Biography from Karen L. North, Private Art Dealer:
Ohio born artist, Alexander Helwig Wyant was associated early in his career with the Hudson River School artists. He later turned to tonalism having been influenced by the work of George Inness, who recognized Wyant’s talent and potential as an artist.

Wyant studied at the National Academy in New York, and in Germany with Fredrik Gude of the Dusseldorf school of artists.  He was a frequent exhibitor at the National Academy, Brooklyn Art Association, Boston Arts Club, Pennsylvania Academy of Fine Arts and the Art Institute of Chicago.  Many museums include Wyant’s work in their collections such as the National Museum of American Art, Brooklyn Museum, Metropolitan Museum of Art and the Toledo Museum of Art among others.

In 1873, Wyant was part of an expedition into New Mexico and Arizona where he painted the Canyon de Chelly.  During this trip he suffered a stroke which paralyzed his right hand.  Wyant forced himself to paint with his left hand and his style became freer and looser with a more bright color palette.  The watercolor entitled: Summer Meadow is an example of his later style painted in soft, muted tones (painting in the former inventory of Leigh-North Gallery, Inc.) Summer Meadow was most likely completed while Wyant resided in the town of Arkville, New York between 1889 and 1892.  Arkville was an artist's colony in which some of the most notable tonalist artists resided and worked. Two other artists who lived and worked in the town were John Francis Murphy (1853-1921) and his wife Adah Clifford Smith Murphy.  It is likely that Wyant and Murphy and their wives became acquainted while they lived and worked in Arkville.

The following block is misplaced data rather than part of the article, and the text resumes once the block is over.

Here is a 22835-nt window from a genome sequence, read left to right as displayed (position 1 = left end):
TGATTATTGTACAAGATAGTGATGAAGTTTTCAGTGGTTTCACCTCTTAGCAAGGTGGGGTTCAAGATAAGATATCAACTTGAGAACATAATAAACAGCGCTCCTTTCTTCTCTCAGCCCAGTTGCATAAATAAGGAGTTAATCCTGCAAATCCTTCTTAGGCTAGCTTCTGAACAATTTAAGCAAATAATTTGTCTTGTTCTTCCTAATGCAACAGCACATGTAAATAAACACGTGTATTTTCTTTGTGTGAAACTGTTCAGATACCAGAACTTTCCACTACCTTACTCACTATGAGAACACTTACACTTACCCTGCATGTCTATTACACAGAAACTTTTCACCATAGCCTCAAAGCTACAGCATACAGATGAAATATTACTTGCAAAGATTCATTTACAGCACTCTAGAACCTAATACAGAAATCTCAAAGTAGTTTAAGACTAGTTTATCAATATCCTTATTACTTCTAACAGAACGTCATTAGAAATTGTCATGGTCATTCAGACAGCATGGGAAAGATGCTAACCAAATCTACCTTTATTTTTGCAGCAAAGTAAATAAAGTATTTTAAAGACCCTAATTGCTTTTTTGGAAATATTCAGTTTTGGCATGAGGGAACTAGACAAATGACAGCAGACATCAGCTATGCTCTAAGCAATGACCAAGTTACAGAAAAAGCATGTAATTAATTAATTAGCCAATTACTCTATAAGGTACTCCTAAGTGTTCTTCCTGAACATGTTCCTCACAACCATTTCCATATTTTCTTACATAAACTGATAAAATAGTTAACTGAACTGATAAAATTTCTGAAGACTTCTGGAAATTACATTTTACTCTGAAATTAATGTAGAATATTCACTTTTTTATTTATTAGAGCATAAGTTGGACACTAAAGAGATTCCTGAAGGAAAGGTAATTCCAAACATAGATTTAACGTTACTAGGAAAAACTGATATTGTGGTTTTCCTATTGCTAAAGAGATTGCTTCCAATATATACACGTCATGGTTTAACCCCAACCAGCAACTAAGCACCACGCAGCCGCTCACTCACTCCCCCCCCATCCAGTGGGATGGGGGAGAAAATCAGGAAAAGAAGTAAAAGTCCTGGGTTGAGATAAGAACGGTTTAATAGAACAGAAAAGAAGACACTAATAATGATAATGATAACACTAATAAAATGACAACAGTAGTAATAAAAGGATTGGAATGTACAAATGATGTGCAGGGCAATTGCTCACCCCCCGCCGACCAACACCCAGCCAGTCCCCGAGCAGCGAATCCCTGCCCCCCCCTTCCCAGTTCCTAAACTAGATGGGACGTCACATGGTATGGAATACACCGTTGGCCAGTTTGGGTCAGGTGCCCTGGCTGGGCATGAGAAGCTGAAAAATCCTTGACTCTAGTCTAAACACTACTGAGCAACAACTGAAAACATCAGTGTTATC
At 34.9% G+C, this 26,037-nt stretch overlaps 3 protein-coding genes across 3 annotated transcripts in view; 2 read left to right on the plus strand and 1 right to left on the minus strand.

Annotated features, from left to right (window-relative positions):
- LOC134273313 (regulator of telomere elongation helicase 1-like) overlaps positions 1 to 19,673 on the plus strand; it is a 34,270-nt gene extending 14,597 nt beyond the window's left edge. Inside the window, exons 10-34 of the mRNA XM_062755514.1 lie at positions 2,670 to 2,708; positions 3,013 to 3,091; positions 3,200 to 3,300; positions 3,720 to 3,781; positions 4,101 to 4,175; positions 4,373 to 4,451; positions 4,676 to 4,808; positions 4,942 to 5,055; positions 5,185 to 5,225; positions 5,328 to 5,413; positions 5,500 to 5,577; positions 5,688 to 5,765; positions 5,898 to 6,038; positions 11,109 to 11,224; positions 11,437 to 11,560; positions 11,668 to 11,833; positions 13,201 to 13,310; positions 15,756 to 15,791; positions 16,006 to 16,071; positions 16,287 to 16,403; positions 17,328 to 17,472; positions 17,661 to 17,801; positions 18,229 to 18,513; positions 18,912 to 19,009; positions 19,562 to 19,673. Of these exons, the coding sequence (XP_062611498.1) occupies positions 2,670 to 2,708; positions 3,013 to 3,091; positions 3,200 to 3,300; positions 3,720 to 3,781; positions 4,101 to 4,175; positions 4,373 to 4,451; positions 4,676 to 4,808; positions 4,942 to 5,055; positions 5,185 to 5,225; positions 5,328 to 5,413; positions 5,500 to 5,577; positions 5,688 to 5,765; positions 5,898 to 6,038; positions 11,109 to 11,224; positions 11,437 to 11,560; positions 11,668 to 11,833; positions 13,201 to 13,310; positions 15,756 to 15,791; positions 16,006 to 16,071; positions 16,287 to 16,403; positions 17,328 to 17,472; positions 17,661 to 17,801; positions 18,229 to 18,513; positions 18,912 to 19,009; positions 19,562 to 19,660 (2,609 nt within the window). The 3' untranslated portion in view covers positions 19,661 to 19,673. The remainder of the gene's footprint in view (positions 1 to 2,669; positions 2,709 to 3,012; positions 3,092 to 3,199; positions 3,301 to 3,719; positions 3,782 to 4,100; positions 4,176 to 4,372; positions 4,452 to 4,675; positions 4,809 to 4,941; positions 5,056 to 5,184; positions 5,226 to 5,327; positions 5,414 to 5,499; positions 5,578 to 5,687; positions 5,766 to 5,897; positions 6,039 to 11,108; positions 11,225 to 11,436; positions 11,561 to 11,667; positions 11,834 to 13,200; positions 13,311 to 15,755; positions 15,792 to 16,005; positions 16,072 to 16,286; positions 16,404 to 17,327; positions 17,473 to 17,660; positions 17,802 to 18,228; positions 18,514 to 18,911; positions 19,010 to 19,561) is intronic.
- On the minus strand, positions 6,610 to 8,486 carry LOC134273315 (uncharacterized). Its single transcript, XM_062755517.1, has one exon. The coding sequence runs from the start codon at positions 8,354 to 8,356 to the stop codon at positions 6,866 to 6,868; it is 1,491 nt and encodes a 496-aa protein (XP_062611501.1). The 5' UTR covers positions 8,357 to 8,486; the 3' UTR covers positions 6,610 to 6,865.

J. Francis Murphy's work was highly influenced by Wyant during the late nineteenth century.

Biography from Roger King Fine Art, Q - Z:
Alexander Wyant was born in Ohio to a family of itinerant farmers.  As a young man he was apprenticed to a harness maker and sign painter, but after seeing landscape paintings by George Inness in a Cincinnati exhibition, Wyant decided to become a painter.

He traveled to New York to meet Inness, who was impressed by Wyant's talent and helped him to secure the support of Nicholas Longworth, a Cincinnati patron of the arts.  Wyant studied at the National Academy and in 1865 traveled to Germany, where he studied with Hans Fredrik Gude.  He later lived in England,where he was exposed to the work of Turner and Constable. The influences of these two European traditions - the dark Romanticism of the Dusseldorf School, and the expansive colors and atmospheric effects of Constable and Turner - merged with the detailed naturalism of Wyant's Hudson River School background.

His post- European paintings were also informed by the Barbizon Scool, and embody a freer style that approaches impressionism.  After his return to New York, he painted in the Adirondacks and Catskills.  In 1873, during a painting trip to New Mexico and Arizona, Wyant suffered a stroke that paralyzed his right hand, forcing him to paint with his left. This development accelerated his already free style, and coincided with the changing American taste for looser paintings in lighter tones.

In 1889 he purchased a home in the Catskills at Arkville, a center for American Barbizon painters. Wyant had no shortage of commissions throughout his career and today is recognized as an important Tonalist painter.